18. Anita for Monaco on special mission. (1976, November 12), The Straits Times, p. 17. Retrieved from NewspaperSG.
19. Chiang, M. (1980, June 4). Take what you find, sang Anita and Helen did!. The Straits Times, p. 3. Retrieved from NewspaperSG.
20. Chiang, M. (1980, June 4). Take what you find, sang Anita and Helen did!. The Straits Times, p. 3. Retrieved from NewspaperSG.
21. Hera Diani. (2001, November 25). Anita Sarawak happy to be home again. Jakarta Post. Retrieved from Factiva.
22. Shuib Taib. (2001, February 19). Anita's big birthday bash. New Straits Times. Retrieved from Factiva.
23. Bissme, S. (2000, December 12). The return of the diva. The Sun. Retrieved from Factiva.
24. Zainal Alam Kadir. (2000, December 27). Keeping in step with Anita. New Straits Times. Retrieved from Factiva.
25. Ho, Z. (2001, March 19). She bears it so well. The Straits Times. Retrieved from Factiva.
26. Jad Mahidin. (2002, September 2). Home is where the work is. The Malay Mail. Retrieved from Factiva.
27. Samat Hafidah. (2003, August 6). Anita does an Oprah. New Straits Times. Retrieved from ProQuest.
28. Lee, J. (2003, September 17). Moving the world. The Malay Mail. Retrieved from ProQuest.
29. Shuhaidah Saharani. (2005, February 2). Anita's new sitcom star. The Malay Mail. Retrieved from Factiva; Cook show, talk show and sitcom in works. (2004, June 7). The Malay Mail. Retrieved from Factiva.
30. Meor Shariman. (2004, March 2). Anita ‘joins’ Elite. The Malay Mail. Retrieved from Factiva.
31. Yushaimi Yahaya. (2006, March 7). Anita steps back in time. The Malay Mail. Retrieved from Factiva.
32. Eddino Abdul Hadi. (2010, June 9). Anita’s so in love. The Straits Times. Retrieved from Factiva.
33. Ho, Z. (2001, March 19). She bears it so well. The Straits Times. Retrieved from Factiva.
34. Ho, Z. (2001, March 19). She bears it so well. The Straits Times. Retrieved from Factiva.
35. Samat Hafidah. (2003, August 6). Anita does an Oprah. New Straits Times. Retrieved from ProQuest.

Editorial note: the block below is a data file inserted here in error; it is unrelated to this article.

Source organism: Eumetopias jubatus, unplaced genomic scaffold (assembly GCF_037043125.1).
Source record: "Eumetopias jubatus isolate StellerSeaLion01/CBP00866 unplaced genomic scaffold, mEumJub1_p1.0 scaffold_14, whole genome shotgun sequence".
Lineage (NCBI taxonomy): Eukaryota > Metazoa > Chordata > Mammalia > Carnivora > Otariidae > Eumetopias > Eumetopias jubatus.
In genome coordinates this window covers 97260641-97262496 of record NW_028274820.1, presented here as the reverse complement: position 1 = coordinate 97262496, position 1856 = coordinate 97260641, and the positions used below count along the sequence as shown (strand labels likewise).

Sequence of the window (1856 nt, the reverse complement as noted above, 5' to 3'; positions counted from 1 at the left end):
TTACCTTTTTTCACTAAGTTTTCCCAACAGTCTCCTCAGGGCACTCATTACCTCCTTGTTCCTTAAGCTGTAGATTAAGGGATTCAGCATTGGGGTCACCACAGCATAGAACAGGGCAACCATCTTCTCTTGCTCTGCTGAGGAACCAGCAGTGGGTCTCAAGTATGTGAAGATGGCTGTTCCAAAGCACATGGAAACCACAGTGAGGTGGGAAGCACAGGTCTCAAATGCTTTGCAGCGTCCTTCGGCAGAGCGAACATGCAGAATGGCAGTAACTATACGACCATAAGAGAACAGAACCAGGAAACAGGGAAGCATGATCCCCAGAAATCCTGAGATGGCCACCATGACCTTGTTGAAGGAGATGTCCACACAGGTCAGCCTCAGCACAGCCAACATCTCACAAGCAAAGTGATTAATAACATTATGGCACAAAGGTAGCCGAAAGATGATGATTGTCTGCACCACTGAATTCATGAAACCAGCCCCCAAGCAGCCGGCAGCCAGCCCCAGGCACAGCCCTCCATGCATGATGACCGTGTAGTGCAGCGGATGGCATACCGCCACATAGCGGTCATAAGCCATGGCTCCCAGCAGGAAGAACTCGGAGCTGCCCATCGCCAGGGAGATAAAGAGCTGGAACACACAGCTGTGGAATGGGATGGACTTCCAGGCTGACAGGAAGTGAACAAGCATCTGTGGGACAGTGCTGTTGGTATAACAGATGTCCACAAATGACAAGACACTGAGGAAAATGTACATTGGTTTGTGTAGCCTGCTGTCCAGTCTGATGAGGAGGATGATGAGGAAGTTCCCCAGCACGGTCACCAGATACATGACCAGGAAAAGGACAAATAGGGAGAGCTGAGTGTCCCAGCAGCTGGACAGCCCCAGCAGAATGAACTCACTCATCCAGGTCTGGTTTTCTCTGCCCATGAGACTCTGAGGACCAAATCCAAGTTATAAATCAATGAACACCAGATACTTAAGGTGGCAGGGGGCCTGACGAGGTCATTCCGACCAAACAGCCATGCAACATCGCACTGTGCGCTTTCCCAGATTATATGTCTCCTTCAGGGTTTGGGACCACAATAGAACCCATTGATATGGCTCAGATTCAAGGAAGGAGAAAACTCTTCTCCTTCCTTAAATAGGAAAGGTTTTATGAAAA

36. Lee, J. (2003, September 17). Moving the world. The Malay Mail. Retrieved from ProQuest.
37. Cook show, talk show and sitcom in works. (2004, June 7). The Malay Mail. Retrived from Factiva.
38. Shuhaidah Saharani. (2005, February 2). Anita's new sitcom star. The Malay Mail. Retrieved from Factiva
39. Siti Nurbaiyah Nadzmi. (2000, November 17). Tribute to legends. The Malay Mail. Retrieved from Factiva.
40. Eddino Abdul Hadi. (2010, June 9). Anita’s so in love. The Straits Times. Retrieved from Factiva.
41. Chua, D. (2010, November 7). One versatile entertainer. New Straits Times. Retrieved from ProQuest.
42. Given the large number of releases in different languages and lack of documentation, this listing is only of selected albums that are frequently mentioned in the sources.
43. Eddino Abdul Hadi. (2010, June 9). Anita’s so in love. The Straits Times. Retrieved from Factiva.
44. Shuib Taib. (2001, February 19). Anita’s big birthday bash. New Straits Times. Retrieved from Factiva.
45. Eddino Abdul Hadi. (2010, June 9). Anita’s so in love. The Straits Times. Retrieved from Factiva.
46. Shuib Taib. (2001, February 19). Anita's big birthday bash. New Straits Times. Retrieved from Factiva.
47. Chua, D. (2010, November 7). One versatile entertainer. New Straits Times. Retrieved from ProQuest.
48. Chua, D. (2010, November 7). One versatile entertainer. New Straits Times. Retrieved from ProQuest.
49. Meor Shariman. (2001, July 10). Salim with a smile. Malay Mail. The Malay Mail. Retrieved from Factiva.
50. Meor Shariman. (2004, March 2). Anita ‘joins’ Elite. The Malay Mail. Retrieved from Factiva.
51. Yushaimi Yahaya. (2006, March 7). Anita steps back in time. The Malay Mail. Retrieved from Factiva.
52. Eddino Abdul Hadi. (2010, June 9). Anita’s so in love. The Straits Times. Retrieved from Factiva.



The information in this article is valid as at 2 February 2014 and correct as far as we can ascertain from our sources. It is not intended to be an exhaustive or complete history of the subject. Please contact the Library for further reading materials on the topic.

 

Subject
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Personalities>>Biographies
Personalities
Arts>>Performing Arts>>Music
Arts personalities